He commended the Secretary-General for his report on improving equitable geographical representation in the United Nations Secretariat.  Norway had been among the underrepresented Member States as far back as there were statistics, so for at least the last 10 years.  He welcomed the new focal point at the P-5 level in the Office of Human Resources Management and very much appreciated the proposal to introduce fast-track recruitment for candidates from unrepresented and underrepresented Members States for P-4 posts and above.

    PARK YOON-JUNE (Republic of Korea) commended the Secretariat for its efforts at human resources management reform and hoped those necessary initiatives would continue.  His delegation was particularly keen to see the staff selection system strengthened and the management system enhanced.

    Registering concern over the 15 unrepresented and 10 underrepresented Member States, he would like to see continued efforts to expand membership until full geographic representation was attained.  He welcomed the important measures proposed by the Secretariat in its report on that subject and concurred with the opinions of the ACABQ, which supported the fast-track recruitment procedure and appointment of a focal point at the P-5 level at the Office of Human Resources Management.  He looked forward to hearing more concrete plans on those matters.

    Regarding promotion from the General Services to the Professional category, his delegation stressed that recruitment should be based on highest qualifications.  His Government had serious concerns about increasing the number of P-2 posts available for the promotion of General services Staff, and concurred with the recommendation of the ACABQ that those who passed the competitive exam could alternatively be posted to duty stations with high vacancy rates.

    On the proposed change to contractual arrangements, he wondered about the financial implications and the long-term effects on human resources management.  If any research was done on that subject, including what would be the financial burden on the Member States, he would like to see a report on the findings.  As to the 100- and 300-series appointments in field missions, it did not seem that that issue was fully considered, in view of existing qualified national staff.  His delegation also noted the ACABQ’s concern that the financial implications of that proposal did not include possible long-term consequences, and would like more information on that.

    His delegation attached high importance to equitable geographical representation, and believed that the peacekeeping budgets, while not subject to that requirement should nevertheless give due consideration to the issue.  He also hoped that concrete guidelines on recruitment and promotion of staff from former peacekeeping missions could be developed as a priority, that the Galaxy system might be used more effectively to staff peacekeeping operations, and that staffing authority could be delegated to those missions.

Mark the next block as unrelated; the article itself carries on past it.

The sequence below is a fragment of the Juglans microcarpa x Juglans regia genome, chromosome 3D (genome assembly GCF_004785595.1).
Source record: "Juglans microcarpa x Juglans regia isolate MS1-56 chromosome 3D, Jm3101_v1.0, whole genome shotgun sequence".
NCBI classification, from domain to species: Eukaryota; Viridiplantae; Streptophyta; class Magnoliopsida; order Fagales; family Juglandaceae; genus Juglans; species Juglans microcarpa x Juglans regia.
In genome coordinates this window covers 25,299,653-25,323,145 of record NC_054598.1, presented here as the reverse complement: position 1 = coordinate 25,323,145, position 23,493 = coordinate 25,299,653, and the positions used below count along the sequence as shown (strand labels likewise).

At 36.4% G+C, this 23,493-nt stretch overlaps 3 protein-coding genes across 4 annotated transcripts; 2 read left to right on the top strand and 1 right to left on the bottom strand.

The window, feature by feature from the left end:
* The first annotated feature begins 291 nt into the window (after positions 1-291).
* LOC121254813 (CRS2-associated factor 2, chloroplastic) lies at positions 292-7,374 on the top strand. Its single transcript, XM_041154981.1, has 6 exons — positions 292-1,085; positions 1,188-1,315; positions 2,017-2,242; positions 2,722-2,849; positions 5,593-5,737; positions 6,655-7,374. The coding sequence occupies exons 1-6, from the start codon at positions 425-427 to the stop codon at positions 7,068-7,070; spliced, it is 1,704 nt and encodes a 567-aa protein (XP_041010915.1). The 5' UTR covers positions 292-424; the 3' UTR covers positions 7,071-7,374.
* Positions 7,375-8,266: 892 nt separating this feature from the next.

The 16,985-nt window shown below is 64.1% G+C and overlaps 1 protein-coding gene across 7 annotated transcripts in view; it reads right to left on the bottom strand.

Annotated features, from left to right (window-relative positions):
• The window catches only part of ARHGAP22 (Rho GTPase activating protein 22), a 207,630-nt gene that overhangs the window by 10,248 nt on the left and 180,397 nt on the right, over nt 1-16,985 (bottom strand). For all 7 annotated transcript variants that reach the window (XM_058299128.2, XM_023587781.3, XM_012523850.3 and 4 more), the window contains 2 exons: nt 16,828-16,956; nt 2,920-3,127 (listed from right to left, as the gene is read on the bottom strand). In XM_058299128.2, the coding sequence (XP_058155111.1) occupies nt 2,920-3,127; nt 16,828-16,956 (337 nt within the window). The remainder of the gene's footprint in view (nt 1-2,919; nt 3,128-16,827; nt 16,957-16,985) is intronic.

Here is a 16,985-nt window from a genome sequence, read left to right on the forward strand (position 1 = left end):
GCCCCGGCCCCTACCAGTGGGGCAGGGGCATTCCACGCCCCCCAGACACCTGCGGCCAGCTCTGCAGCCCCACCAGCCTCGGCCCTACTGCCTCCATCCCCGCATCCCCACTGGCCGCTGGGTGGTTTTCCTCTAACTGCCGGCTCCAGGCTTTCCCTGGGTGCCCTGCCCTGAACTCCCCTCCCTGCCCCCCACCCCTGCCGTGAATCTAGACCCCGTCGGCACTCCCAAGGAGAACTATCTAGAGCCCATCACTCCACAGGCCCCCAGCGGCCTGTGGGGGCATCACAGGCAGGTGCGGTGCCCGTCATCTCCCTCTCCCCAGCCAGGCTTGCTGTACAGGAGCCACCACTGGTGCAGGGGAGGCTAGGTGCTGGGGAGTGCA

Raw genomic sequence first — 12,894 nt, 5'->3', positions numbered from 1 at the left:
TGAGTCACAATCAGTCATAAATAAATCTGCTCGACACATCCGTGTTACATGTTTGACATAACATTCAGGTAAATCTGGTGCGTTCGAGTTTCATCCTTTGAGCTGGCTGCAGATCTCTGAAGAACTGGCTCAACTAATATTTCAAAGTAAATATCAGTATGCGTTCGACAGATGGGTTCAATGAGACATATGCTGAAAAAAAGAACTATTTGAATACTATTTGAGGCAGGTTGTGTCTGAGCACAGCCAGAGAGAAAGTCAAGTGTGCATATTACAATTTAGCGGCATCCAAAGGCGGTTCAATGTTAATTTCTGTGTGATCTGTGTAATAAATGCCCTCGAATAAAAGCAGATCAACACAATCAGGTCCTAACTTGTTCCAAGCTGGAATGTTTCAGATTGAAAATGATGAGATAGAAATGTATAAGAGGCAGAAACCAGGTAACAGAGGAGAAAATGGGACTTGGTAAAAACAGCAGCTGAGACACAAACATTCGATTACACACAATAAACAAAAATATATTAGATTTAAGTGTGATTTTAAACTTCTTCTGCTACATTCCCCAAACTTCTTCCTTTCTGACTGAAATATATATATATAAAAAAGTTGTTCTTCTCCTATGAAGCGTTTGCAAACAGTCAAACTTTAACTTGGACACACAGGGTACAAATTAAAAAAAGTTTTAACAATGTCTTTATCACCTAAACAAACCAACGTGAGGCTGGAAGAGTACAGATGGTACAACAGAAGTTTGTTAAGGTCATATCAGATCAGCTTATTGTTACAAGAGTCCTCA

Introduction of Further Reports

    EUGENIUSZ WYZNER (Poland), Vice-Chairman of the ICSC, introduced the report of that body on behalf of its Chairman.  He said that when the Commission had embarked on its review of the pay and benefits system, it was well aware that, if implemented, the pay for performance and broad-banding would be the most significant change to the remuneration system since the Organization was established.  The study of the new approaches through a pilot study would be rigorous and would clearly need to be successful before the ICSC could proceed with the implementation across the common system.  On 1 July, the pilot had been launched in four volunteer organizations -- International Fund for Agricultural Development (IFAD), Joint United Nations Programme on HIV/AIDS (UNAIDS), United Nations Development Programme (UNDP), and World Food Programme (WFP).  For the next three years, the new approaches would be closely monitored and supported by the Commission and its secretariat.

    The Commission had also begun its review of the methodology to determine the level of the education grant and the mobility and hardship allowance, he continued.  The ICSC would continue its consideration of that issue in the spring of 2005 and planned to present its final recommendations to the Assembly in its next report.